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Words of the Week

I am fully aware that this is going to make me sound like a complete and utter ‘geek’ – but: I love words.

There, I said it, words are wonderful. Words can paint pictures in your mind, they have the power to make you feel profoundly and they enable you to speak your thoughts. Am I right?

Recently, I have been getting back in to reading. To be truly candid; it isn’t something that I have ever been passionate about or religiously done – it was something that slipped my mind but I never really stuck to it. I regret this sincerely. Over the past month or so, I have learned so much through reading. It has opened up a whole other world for me. I love it.

Whenever I am reading a book, and I stumble across an unfamiliar word (or even a word that I know the meaning of but I never use it often enough) I take it a note of it. Then I research the meaning of it, jot it down in this notebook that I’ve got going on, and I look over it from time to time. It really is a fruitful and worthwhile thing to do; before you know it – you are using these words without even realising it. It’s marvellous.

So, I thought, seeing as I have 30+ words so far in my notebook of ‘new words’ that I would share some with you. I will do this from time to time (I have named this post ‘Words of the Week’ however I won’t be doing this every single week – just now and again – unless people like it and want me to do it more often).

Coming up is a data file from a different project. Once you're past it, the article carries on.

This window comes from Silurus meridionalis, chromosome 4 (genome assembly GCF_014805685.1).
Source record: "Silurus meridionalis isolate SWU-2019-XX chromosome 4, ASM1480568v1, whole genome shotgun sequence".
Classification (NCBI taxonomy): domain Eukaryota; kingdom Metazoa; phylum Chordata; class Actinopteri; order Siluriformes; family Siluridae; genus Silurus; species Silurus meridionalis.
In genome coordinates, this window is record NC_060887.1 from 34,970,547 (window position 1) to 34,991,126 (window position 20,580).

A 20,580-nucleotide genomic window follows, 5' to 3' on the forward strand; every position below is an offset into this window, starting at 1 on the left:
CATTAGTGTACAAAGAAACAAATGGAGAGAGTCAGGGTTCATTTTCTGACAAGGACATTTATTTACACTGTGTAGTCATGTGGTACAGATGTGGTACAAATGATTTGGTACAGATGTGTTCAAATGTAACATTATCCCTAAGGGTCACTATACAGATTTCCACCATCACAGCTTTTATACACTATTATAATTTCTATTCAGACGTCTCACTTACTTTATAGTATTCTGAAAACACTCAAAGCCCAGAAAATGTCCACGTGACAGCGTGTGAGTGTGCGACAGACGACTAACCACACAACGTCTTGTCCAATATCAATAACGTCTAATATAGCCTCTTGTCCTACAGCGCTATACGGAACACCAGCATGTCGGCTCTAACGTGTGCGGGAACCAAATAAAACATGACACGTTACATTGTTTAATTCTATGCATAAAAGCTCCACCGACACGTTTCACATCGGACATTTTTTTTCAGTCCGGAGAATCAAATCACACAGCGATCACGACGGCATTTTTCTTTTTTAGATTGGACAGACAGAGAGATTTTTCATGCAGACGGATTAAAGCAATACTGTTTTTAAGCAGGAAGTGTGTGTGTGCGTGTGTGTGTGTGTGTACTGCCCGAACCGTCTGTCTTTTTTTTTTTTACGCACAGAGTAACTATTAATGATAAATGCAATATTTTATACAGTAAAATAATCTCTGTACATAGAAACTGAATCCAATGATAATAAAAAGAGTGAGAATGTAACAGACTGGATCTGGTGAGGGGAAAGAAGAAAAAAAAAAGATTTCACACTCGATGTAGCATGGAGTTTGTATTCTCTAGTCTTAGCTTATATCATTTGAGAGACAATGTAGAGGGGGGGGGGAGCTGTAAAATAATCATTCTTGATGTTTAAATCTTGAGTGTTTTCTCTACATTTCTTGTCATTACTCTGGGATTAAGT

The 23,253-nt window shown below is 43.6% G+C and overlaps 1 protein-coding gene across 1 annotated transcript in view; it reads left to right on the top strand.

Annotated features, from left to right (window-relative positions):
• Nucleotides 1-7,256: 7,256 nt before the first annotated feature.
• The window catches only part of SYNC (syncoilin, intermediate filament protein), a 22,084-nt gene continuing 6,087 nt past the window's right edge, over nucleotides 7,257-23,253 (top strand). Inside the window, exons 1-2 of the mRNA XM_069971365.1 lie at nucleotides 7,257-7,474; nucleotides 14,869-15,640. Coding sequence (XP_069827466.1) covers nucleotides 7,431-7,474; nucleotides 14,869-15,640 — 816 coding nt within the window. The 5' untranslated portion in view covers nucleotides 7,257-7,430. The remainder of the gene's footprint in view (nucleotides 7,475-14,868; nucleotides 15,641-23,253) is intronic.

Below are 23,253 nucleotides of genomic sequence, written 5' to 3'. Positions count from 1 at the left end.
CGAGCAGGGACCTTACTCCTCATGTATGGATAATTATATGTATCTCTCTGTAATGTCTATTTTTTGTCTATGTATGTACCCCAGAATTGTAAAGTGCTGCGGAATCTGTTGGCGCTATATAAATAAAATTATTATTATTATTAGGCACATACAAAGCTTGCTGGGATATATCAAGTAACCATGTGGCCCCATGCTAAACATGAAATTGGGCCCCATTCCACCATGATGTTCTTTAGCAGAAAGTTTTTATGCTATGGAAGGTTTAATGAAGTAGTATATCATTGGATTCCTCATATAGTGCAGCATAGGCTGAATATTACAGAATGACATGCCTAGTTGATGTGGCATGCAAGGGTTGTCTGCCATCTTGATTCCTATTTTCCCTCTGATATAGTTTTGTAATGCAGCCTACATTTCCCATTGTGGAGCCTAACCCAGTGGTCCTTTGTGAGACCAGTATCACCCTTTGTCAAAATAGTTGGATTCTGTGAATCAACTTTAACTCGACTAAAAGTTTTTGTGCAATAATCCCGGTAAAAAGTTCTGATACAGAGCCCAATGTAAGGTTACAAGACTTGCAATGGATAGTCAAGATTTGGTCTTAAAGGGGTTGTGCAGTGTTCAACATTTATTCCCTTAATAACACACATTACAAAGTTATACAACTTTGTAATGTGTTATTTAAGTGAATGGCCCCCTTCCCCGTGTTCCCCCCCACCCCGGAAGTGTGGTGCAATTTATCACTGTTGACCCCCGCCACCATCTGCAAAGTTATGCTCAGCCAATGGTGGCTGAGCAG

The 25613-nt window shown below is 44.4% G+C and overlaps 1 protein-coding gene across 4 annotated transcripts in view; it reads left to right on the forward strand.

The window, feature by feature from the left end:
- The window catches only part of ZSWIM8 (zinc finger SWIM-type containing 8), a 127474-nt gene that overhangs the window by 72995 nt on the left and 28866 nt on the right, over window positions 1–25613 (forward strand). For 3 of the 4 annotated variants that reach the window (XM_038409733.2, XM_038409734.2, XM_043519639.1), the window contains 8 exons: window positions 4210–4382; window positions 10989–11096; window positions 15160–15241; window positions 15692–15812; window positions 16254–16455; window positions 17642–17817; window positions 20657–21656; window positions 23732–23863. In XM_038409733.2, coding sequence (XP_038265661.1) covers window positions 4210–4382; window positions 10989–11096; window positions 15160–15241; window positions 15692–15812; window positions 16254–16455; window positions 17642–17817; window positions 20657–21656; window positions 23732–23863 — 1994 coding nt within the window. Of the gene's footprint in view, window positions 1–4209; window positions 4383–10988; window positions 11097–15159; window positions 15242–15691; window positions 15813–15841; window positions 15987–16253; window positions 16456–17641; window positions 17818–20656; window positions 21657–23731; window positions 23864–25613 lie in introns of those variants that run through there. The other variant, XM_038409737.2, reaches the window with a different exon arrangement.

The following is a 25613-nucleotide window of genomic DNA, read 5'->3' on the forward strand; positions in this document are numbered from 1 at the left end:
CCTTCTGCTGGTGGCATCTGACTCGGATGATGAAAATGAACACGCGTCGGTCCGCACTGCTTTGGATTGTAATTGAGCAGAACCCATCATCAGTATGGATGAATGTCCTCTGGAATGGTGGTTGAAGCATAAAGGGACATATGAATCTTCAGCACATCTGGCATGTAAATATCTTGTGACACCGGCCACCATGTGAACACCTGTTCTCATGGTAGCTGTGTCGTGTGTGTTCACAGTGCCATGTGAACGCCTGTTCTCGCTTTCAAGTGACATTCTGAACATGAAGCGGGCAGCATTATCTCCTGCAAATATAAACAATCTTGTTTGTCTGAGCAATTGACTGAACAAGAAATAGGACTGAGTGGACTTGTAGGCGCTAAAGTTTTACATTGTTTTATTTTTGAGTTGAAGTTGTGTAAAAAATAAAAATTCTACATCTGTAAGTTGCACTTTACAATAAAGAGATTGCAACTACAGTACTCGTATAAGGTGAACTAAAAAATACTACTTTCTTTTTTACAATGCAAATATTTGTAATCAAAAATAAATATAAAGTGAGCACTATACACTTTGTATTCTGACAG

So let me share with you 4 words that I am fond of at the moment:

FORLORN: This means pitifully sad and abandoned or lonely/ Unlikely to succeed or be fulfilled.
For example: “A forlorn attempt to escape” and “She was forlorn when she found out the trip had been cancelled”. miserable, wretched, dejected, hopeless, unsuccessful…


OMINOUS: Giving the worrying impression that something bad is going to happen/ being or showing a sign of evil or misfortune to come.
For example: “His ominous farewell silenced her.” and “Something ominous hangs in the winter air”
menacing, dangerous, dark, threatening, unpromising, fearful…

SALUBRIOUS: This means health-giving; healthy/ (of a place) pleasant; not run down.
For example: “Sunny and pleasant weather that makes you feel good is an example of weather that would be described as salubrious.” healthy, good for one’s health, pleasant, expensive, lurxurious…

UNBIDDEN: Without having been commanded or invited/ Arising without conscious effort (thought or feeling)
For example: “Unbidden guests” and “Unbidden excitement grew deep inside her”
Uninvited, unasked, unrequested, spontaneous, voluntary, unforced…


I hope that you have liked this post – something a bit different, right? I would love to get you guys involved: Can I ask that you write a quick paragraph in the comments using these 4 words – or 4 separate sentences. You don’t have to take it too seriously, it’s just a bit of fun. Enjoy!
Until next time
Charlene McElhinney
FIND ME ON:

SNAPCHAT: TheMcElhiester
EMAIL: charlenemcelhinney@icloud.com

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